'-HE MICHIGXN ]DRILY
FRMAY, JULY" 17, 1936
FRIDAY, JULY 17, 1938
THE MICHIGAN DAILY 'Money' And The Party Platforms
Official Publication of the Summer Session
-Five Suggestions In Han ling The Currency Problem-
N -T_ - L\ -- T Y---- -
RD L. WATKINS executive powers with respect to money. Governor
r of Economics) Landon also submitted his own interpretation of
foretell just how much im- 'sound currency" to mean convertibility into gold,"
provided it could be accomplished "without pen-
alizing our domestic economy." In a sense, though
Pthi b niih e ri~ilr
wi L m wo neecio. ruwi opinion is divid~ed
as to the desirability of the gold standard as
against a managed currency or commodity dollar,
and both parties are seeking to appeal to each
sector of voters by fine phrases and relatively
vague statements. The Democratic platform as-
serts: "We approve the objective of a permanently
sound currency so stabilized as to prevent the
former wide fluctuations in value, which injured
e producers, debtors-. We assert today that we
n have the soundest currency in the world." The
Republican platform, on the other hand, states:
"We advocate a sound currency to be preserved
at all hazards." It goes on to specify a balanced
r budget, the avoidance of further devaluation, the
4 repeal of executive powers over money, and the
cooperation of this country in securing interna-
s tional stabilization, as elements entering into the
definition of "a sound currency."
It is significant that both parties have avoided
mention of "the gold standard," "managed cur-
rency," "commodity dollar," or "silver" in con-
; nection with the term "sound currency." Nor is
reference made to price level policy or "reflation."
What implications, if any, can we read into these
It will be recalled that President Roosevelt, in
a speech on October 22, 1933, stated that it was
the government's policy to restore the price level,
and it was generally assumed that he meant the
pre-depression level. He stated, however, that
"when we have restored the price level, we shall
seek to establish and maintain a dollar which will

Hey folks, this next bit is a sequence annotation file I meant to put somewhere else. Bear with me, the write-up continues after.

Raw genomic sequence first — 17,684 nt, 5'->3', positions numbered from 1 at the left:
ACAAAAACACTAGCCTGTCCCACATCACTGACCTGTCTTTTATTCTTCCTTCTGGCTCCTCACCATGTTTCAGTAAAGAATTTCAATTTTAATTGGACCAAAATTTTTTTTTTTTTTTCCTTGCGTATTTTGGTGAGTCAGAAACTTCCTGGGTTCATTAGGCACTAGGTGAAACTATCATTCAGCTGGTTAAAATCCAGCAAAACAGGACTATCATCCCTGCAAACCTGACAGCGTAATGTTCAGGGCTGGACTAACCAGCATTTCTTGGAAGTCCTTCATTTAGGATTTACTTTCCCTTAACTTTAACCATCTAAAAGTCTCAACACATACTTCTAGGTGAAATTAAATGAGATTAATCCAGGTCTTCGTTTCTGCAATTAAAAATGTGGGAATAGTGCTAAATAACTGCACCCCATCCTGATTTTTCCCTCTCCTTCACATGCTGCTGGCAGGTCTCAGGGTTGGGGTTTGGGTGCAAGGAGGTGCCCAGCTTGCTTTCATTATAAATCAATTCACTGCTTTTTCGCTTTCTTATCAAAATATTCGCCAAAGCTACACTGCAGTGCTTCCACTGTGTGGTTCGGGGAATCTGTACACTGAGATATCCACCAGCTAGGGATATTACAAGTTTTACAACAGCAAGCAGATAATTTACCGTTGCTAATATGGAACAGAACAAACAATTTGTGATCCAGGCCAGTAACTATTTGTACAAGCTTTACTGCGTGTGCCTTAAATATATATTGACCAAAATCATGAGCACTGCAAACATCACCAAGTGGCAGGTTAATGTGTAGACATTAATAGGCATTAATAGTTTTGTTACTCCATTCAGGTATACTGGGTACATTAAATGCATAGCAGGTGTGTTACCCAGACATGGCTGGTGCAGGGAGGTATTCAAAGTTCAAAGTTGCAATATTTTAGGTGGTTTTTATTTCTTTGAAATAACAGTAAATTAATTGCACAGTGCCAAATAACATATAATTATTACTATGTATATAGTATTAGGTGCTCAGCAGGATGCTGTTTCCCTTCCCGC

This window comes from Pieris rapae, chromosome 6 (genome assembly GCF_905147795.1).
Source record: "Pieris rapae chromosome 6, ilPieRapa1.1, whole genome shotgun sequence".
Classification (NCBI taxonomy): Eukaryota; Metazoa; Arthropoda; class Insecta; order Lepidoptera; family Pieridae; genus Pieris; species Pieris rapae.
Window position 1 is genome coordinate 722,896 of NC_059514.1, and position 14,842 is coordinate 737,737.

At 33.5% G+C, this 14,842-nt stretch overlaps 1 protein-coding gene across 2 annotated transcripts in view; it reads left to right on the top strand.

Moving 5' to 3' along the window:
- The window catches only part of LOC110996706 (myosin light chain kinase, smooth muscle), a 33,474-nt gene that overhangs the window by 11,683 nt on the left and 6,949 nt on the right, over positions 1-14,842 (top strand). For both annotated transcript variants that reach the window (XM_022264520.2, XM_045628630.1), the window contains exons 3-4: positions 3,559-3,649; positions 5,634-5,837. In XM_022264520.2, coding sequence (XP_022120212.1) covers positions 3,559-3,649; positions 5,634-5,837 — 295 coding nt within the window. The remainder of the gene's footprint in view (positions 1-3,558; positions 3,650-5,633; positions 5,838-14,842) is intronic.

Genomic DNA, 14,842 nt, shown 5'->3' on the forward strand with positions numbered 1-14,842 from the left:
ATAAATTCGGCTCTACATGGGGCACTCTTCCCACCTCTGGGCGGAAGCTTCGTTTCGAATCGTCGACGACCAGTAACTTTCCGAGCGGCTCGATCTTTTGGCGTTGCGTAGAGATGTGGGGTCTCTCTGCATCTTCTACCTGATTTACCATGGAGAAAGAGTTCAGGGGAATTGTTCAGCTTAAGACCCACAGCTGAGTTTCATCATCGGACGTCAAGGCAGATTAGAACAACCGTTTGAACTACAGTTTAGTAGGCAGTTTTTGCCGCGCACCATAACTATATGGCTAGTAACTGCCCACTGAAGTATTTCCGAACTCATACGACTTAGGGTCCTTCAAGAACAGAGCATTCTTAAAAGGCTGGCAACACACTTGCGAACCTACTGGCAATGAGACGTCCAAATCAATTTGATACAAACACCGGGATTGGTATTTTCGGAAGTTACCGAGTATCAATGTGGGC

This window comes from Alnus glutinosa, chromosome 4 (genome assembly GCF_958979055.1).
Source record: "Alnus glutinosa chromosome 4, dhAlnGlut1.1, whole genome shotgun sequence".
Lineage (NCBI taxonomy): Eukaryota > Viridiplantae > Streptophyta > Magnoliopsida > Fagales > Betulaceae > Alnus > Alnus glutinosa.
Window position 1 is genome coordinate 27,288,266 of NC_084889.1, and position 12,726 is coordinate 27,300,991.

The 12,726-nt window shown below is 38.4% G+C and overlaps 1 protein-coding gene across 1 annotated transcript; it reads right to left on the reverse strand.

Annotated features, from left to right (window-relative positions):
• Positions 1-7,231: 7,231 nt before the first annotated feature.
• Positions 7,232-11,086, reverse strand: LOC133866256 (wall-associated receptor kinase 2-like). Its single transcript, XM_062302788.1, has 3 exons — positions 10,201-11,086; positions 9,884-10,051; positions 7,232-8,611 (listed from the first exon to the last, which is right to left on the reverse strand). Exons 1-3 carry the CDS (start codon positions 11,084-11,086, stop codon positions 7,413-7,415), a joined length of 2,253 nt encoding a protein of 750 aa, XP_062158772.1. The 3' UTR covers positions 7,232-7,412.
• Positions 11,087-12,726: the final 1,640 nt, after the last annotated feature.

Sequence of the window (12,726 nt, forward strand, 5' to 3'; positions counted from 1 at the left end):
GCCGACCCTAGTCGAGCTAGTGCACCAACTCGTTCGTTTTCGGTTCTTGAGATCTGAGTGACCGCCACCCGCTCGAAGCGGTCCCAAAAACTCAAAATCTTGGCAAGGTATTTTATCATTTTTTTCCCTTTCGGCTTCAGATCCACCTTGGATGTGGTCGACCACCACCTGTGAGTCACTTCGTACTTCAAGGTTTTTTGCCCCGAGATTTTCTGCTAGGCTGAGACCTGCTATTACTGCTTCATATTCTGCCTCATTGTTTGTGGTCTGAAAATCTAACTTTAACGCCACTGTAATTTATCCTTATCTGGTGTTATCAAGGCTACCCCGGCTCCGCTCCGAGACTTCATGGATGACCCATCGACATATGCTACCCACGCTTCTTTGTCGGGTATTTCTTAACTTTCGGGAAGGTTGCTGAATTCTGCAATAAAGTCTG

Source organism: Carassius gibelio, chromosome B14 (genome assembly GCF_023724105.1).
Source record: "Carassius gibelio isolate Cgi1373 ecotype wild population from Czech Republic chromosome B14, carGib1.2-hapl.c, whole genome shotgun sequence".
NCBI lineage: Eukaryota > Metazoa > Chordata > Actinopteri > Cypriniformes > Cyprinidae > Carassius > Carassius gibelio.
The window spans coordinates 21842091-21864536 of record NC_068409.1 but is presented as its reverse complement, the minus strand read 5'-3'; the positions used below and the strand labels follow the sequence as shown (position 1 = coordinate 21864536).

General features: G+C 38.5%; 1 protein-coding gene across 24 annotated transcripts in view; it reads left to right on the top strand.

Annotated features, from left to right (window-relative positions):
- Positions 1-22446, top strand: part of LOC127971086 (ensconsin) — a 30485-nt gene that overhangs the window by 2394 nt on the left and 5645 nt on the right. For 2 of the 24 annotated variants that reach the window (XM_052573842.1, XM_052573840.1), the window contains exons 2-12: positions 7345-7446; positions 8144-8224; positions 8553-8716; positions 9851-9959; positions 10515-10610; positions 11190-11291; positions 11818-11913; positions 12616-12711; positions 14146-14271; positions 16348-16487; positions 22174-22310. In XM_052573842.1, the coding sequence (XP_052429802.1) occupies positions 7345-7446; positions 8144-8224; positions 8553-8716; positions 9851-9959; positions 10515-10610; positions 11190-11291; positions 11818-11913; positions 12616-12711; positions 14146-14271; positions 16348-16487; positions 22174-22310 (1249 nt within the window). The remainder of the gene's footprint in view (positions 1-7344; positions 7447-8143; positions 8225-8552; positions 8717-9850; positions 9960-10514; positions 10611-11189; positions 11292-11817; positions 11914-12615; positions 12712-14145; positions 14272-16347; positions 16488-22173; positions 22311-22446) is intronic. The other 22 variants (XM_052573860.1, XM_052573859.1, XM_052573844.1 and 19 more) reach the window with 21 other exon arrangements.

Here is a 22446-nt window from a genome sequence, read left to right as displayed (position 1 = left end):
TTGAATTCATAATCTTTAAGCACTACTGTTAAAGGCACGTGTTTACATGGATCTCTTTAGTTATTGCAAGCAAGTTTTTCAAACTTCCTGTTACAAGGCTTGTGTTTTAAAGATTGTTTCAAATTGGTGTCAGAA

not change its purchasing and debt paying power
during the succeeding generation-We are thus
continuing to move toward a managed currency."
The controversy raised by these statements will
readily be recalled, the general assumption being
that the President was to be taken literally.
But as time went on, he ceased to talk about
the necessity of raising prices, despite the fact
that the pre-depression level of prices was not re-
stored. Moreover, the price of gold was left un-
changed after the devaluation of the dollar early in
1934, and we have been on a virtual gold stand-
ard since that time. It was made clear, further-
more, in statements issued in Washington last
year, and again this year, that we were ready
to enter into stabilization agreements with foreign
nations. The administration thus moved some
distance to the right with regard to monetary
matters since 1933. The statement of the Demo-
cratic position, therefore, in moderate and innocu-
ous terms, with the avoidance of all controversial
matters, is scarcely surprising.
The. Republican platform makes more definite
commitments by its recommendations of a bal-
anced budget, and the repeal of the emergency
the Democratic platform makes no mention of it,
both parties are on record as favoring interna-
The Republicans specifically oppose further de-
valuation. Though the Democrats are silent on)
this point, there is no reason to suppose that they
contemplate further action in this direction.
There is, in fact, one good reason for silence con-
cerning devaluation, on the other hand, and the
repeal of the emergency executive power over
money, on the other. If a stabilization agree-
ment should be made with other countries, it might